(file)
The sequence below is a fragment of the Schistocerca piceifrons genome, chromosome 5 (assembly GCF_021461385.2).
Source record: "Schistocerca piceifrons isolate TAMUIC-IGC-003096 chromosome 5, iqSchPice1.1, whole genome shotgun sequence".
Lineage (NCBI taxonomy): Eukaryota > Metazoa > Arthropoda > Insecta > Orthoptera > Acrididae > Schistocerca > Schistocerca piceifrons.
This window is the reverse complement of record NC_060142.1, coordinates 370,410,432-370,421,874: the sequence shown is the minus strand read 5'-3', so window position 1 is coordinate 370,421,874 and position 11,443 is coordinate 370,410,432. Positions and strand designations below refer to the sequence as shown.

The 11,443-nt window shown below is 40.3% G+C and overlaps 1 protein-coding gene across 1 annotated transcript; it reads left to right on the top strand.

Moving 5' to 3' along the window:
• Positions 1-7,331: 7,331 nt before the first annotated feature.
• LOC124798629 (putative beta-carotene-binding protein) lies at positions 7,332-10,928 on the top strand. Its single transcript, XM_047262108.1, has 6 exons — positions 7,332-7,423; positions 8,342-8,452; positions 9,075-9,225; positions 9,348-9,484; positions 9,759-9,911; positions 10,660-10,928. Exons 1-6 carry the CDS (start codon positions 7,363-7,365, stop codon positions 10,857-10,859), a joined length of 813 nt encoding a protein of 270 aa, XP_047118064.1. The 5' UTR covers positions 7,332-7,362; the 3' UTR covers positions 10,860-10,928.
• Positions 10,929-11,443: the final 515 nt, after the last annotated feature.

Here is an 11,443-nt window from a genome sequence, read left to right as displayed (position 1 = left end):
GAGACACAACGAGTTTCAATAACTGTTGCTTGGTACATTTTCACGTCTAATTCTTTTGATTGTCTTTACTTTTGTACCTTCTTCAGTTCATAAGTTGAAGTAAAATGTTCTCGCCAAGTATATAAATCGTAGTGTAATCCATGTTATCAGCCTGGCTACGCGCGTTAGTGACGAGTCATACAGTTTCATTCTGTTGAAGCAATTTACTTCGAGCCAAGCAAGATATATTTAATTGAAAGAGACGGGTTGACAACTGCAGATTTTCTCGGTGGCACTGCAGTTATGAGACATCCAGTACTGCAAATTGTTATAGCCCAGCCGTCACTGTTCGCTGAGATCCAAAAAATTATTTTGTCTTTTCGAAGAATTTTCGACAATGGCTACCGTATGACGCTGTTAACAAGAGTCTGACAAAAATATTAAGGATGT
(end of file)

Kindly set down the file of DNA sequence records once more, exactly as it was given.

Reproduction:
The sequence below is a fragment of the Schistocerca piceifrons genome, chromosome 5 (assembly GCF_021461385.2).
Source record: "Schistocerca piceifrons isolate TAMUIC-IGC-003096 chromosome 5, iqSchPice1.1, whole genome shotgun sequence".
Lineage (NCBI taxonomy): Eukaryota > Metazoa > Arthropoda > Insecta > Orthoptera > Acrididae > Schistocerca > Schistocerca piceifrons.
This window is the reverse complement of record NC_060142.1, coordinates 370,410,432-370,421,874: the sequence shown is the minus strand read 5'-3', so window position 1 is coordinate 370,421,874 and position 11,443 is coordinate 370,410,432. Positions and strand designations below refer to the sequence as shown.

The 11,443-nt window shown below is 40.3% G+C and overlaps 1 protein-coding gene across 1 annotated transcript; it reads left to right on the top strand.

Moving 5' to 3' along the window:
• Positions 1-7,331: 7,331 nt before the first annotated feature.
• LOC124798629 (putative beta-carotene-binding protein) lies at positions 7,332-10,928 on the top strand. Its single transcript, XM_047262108.1, has 6 exons — positions 7,332-7,423; positions 8,342-8,452; positions 9,075-9,225; positions 9,348-9,484; positions 9,759-9,911; positions 10,660-10,928. Exons 1-6 carry the CDS (start codon positions 7,363-7,365, stop codon positions 10,857-10,859), a joined length of 813 nt encoding a protein of 270 aa, XP_047118064.1. The 5' UTR covers positions 7,332-7,362; the 3' UTR covers positions 10,860-10,928.
• Positions 10,929-11,443: the final 515 nt, after the last annotated feature.

Here is an 11,443-nt window from a genome sequence, read left to right as displayed (position 1 = left end):
GAGACACAACGAGTTTCAATAACTGTTGCTTGGTACATTTTCACGTCTAATTCTTTTGATTGTCTTTACTTTTGTACCTTCTTCAGTTCATAAGTTGAAGTAAAATGTTCTCGCCAAGTATATAAATCGTAGTGTAATCCATGTTATCAGCCTGGCTACGCGCGTTAGTGACGAGTCATACAGTTTCATTCTGTTGAAGCAATTTACTTCGAGCCAAGCAAGATATATTTAATTGAAAGAGACGGGTTGACAACTGCAGATTTTCTCGGTGGCACTGCAGTTATGAGACATCCAGTACTGCAAATTGTTATAGCCCAGCCGTCACTGTTCGCTGAGATCCAAAAAATTATTTTGTCTTTTCGAAGAATTTTCGACAATGGCTACCGTATGACGCTGTTAACAAGAGTCTGACAAAAATATTAAGGATGT